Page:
Many blockchain companies are using a largely unregulated means of raising funds, commonly known as an initial coin offering (ICO). An ICO consists of the issuance of a newly generated cryptocurrency (generally referred to as a token) that runs on blockchain technology, in exchange for fiat currency (such as U.S. dollars) or other cryptocurrencies like bitcoin or ethereum. Broadly, tokens can either be classified as “utility tokens,” which provide users with access to the blockchain platform developed by the issuer or products or services provided by the issuer, or “security tokens,” which represent certain rights with respect to an entity, either as equity or debt. This GT Alert discusses the potential tax implications of the so-called utility tokens.
The Internal Revenue Service (IRS) publishes a monthly update to the applicable federal rates (AFRs) and 7520 rates.
Planning professionals and their clients should take note of fluctuations in these rates and be mindful of planning opportunities that come with rate changes.
The AFR is calculated by the IRS under Section 1274(d) of the Internal Revenue Code (Code) and is used for many purposes. One of its most common applications is to establish the minimum interest rate that can be charged on an intra-family loan without income or gift tax consequences. These “safe harbor rates” are dependent upon two factors: (i) the term of the loan and (ii) the frequency of compounding of interest.
For these purposes:
- Demand notes and notes with a term of three years or less are considered short-term obligations,
- Notes with a term of more than three years but less than nine years are considered mid-term obligations, and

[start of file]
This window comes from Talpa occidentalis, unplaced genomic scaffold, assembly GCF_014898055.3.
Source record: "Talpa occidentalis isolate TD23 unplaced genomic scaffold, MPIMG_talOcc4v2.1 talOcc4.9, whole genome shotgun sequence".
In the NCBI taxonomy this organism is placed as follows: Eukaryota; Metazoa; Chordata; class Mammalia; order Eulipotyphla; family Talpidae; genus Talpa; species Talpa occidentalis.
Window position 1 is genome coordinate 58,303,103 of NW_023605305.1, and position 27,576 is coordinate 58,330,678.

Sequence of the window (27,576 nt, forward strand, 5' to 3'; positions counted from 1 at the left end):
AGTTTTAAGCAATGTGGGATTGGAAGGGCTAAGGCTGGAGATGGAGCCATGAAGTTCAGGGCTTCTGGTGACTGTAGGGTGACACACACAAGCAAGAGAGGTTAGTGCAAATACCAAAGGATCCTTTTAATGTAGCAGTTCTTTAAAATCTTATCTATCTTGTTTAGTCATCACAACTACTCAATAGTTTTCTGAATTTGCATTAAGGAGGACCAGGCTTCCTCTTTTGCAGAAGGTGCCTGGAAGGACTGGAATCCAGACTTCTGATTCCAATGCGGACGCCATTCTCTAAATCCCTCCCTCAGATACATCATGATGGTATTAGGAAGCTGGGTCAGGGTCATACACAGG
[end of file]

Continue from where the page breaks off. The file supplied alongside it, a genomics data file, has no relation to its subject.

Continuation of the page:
- Notes with a term of more than nine years are considered long-term obligations.
The AFR rates for April 2018 and the preceding six months are as follows:
The 7520 rates are used to calculate the present value of an annuity, an interest for life or for a term of years, or a remainder or a reversionary interest. They are calculated by the IRS under Code Section 7520 (hence, the name 7520 rates) and are always 120% of the AFR for mid-term obligations with semi-annual compounding.
The 7520 rates for April 2018 and the preceding six months are as follows:
Rates are typically published by the 20th day of each month and provide planning opportunities for certain estate planning vehicles which are interest rate sensitive. For example:
- Lower rates are generally preferable for intra-family loans, grantor retained annuity trusts (GRATs), installment sales to grantor trusts and charitable lead annuity trusts (CLATs).
- Higher rates are generally preferable for qualified personal residence trusts (QPRTs) and charitable remainder annuity trusts (CRATs).
As rates continue to change, advisors and clients should maintain an open dialogue so that clients can take advantage of any planning opportunities tied to increasing or decreasing rates.
On Dec. 22, 2017, the Tax Cuts and Jobs Act (the Act) was signed into law. It is the most sweeping federal tax legislation in decades and significantly changes the landscape of individual, corporate, partnership, international, and trust and estate taxation. In general, the changes made by the Act take effect as of Jan. 1, 2018, with most of the provisions affecting individual taxpayers being scheduled to sunset at the end of 2025. The implications of the Act are far-reaching. Residents of states that impose a state income tax and/or a state estate tax will face greater planning challenges in order to mitigate their tax burden.
As with all significant tax law changes, it will be important for clients to review the effects of the Act on their personal planning with their advisors. The changes bring significant opportunities to engage in beneficial estate planning. Many of those opportunities are scheduled to expire at the end 2025, and could expire sooner by future legislative action.
To read the full GT Alert, click here.